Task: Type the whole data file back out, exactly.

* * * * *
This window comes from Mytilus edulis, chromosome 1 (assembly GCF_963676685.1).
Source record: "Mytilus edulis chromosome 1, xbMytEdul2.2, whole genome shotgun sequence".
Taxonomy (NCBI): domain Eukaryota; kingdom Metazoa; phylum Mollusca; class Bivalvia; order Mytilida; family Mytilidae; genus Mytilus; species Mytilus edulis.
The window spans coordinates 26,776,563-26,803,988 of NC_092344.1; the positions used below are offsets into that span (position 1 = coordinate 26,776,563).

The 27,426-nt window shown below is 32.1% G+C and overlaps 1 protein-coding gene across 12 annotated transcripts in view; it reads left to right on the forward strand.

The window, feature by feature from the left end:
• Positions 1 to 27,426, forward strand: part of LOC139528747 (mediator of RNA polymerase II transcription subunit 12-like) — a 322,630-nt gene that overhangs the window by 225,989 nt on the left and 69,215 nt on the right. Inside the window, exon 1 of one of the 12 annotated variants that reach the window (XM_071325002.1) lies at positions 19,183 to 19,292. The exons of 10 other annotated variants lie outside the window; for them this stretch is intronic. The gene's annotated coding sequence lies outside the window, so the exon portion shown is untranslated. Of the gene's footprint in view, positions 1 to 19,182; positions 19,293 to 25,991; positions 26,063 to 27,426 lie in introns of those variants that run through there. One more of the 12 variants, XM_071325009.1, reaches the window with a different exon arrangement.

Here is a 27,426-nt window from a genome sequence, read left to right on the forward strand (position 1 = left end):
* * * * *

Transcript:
This window comes from Mytilus edulis, chromosome 1 (assembly GCF_963676685.1).
Source record: "Mytilus edulis chromosome 1, xbMytEdul2.2, whole genome shotgun sequence".
Taxonomy (NCBI): domain Eukaryota; kingdom Metazoa; phylum Mollusca; class Bivalvia; order Mytilida; family Mytilidae; genus Mytilus; species Mytilus edulis.
The window spans coordinates 26,776,563-26,803,988 of NC_092344.1; the positions used below are offsets into that span (position 1 = coordinate 26,776,563).

The 27,426-nt window shown below is 32.1% G+C and overlaps 1 protein-coding gene across 12 annotated transcripts in view; it reads left to right on the forward strand.

The window, feature by feature from the left end:
• Positions 1 to 27,426, forward strand: part of LOC139528747 (mediator of RNA polymerase II transcription subunit 12-like) — a 322,630-nt gene that overhangs the window by 225,989 nt on the left and 69,215 nt on the right. Inside the window, exon 1 of one of the 12 annotated variants that reach the window (XM_071325002.1) lies at positions 19,183 to 19,292. The exons of 10 other annotated variants lie outside the window; for them this stretch is intronic. The gene's annotated coding sequence lies outside the window, so the exon portion shown is untranslated. Of the gene's footprint in view, positions 1 to 19,182; positions 19,293 to 25,991; positions 26,063 to 27,426 lie in introns of those variants that run through there. One more of the 12 variants, XM_071325009.1, reaches the window with a different exon arrangement.

Here is a 27,426-nt window from a genome sequence, read left to right on the forward strand (position 1 = left end):